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What Is Staking?

In this article, I will explain what staking is, how it works, and what advantages and disadvantages it has. 

What Is Staking?

Staking refers to the act of someone pledging their crypto-assets to a crypto protocol in order to receive rewards in exchange. 

Staking lets users help make the network more secure by locking up tokens. As a result, users receive rewards for securing the network in the form of native tokens.

The higher the amount of crypto-assets that a user pledges, the higher the rewards received. The rewards are distributed on-chain, which means that the entire process of getting the reward is fully automatic and that staking is a passive activity.

How Does Staking Work?

If a crypto permits staking, a user can “stake” some of their holdings and earn a percentage-rate reward over time. This is done through a “staking pool” which can be seen as something similar to an interest-bearing savings account.

The reason why a user’s crypto receives rewards while being staked is due to the blockchain putting it to work. Cryptocurrencies that permit staking rely on a consensus mechanism that is known as Proof of Stake which is a method of making sure that all transactions are verified and secured without having the need for a bank or payment processor to oversee that. Once a cryptocurrency is staked, it becomes part of that process and can no longer be used or traded until it is removed from that pool. 

At the moment, some famous options are Cardano, Polkadot, Solana, from the top 3, and others would be Avalanche, Tron, EOS, Algorand, Tezos.

What Advantages Does Staking Have?

It is not uncommon for long-term crypto holders to see staking as a method of having their assets work for them by generating rewards, instead of just collecting dust in the crypto wallet.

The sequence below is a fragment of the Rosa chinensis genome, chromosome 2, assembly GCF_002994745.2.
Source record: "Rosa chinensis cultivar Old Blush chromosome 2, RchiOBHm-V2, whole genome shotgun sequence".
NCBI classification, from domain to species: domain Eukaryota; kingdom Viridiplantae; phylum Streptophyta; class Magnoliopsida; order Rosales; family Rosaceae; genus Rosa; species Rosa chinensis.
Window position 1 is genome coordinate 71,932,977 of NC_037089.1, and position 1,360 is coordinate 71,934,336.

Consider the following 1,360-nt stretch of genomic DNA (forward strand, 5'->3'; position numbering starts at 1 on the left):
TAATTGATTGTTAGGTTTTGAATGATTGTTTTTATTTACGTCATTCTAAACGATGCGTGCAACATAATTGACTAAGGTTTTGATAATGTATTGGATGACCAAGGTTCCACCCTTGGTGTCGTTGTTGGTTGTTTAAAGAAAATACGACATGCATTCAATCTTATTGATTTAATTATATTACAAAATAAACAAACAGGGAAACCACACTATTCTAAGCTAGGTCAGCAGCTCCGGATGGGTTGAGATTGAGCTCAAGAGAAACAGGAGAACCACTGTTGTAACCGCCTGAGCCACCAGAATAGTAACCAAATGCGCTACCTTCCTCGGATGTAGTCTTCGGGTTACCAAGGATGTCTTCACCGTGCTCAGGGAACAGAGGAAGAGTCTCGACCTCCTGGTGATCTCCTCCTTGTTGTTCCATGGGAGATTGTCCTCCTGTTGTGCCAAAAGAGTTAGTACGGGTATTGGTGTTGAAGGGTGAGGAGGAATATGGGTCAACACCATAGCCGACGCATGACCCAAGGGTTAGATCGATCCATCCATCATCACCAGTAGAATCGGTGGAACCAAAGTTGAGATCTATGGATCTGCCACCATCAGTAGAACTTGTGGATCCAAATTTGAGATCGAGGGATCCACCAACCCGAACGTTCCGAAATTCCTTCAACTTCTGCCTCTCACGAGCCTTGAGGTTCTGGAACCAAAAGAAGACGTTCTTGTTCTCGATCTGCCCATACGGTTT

Staking comes with one big benefit, which is that it plays a role in making a blockchain project more secure and more efficient. When an investor stakes some of their funds, the blockchain becomes more resistant to attacks, and its ability to process transactions is increased. Staking is an essential part of the Proof-of-Stake consensus mechanism, and you can find out more about it in our video on this topic.

In some cases, projects can give out “governance tokens” to staking participants, which has the role of offering holders a say in future changes or upgrades that are discussed for the protocol.

What Disadvantages Does Staking Have?

Staking often asks for a lockup or “vesting” period, in which the cryptos used in the process aren’t allowed to be moved for a certain amount of time. This is obviously a con, as it means those users aren’t allowed to trade their staked tokens during this period of time – even if the market turns bullish and the price starts to increase.

It is highly recommended for every person interested in staking to do their research on the exact staking requirements and rules for every project before they get involved in it.


Staking is a way of increasing the amount of crypto one person has without doing much, really. By adding their coins to a project, not only do users get rewards, but they also contribute to making that blockchain safer and more efficient to use based on a consensus mechanism called Proof of Stake.

But, following market trends is highly important, otherwise, a user may find their investment stuck in the project for a period of time while the market goes bullish and the prices go up, so prior knowledge of how markets work is needed.

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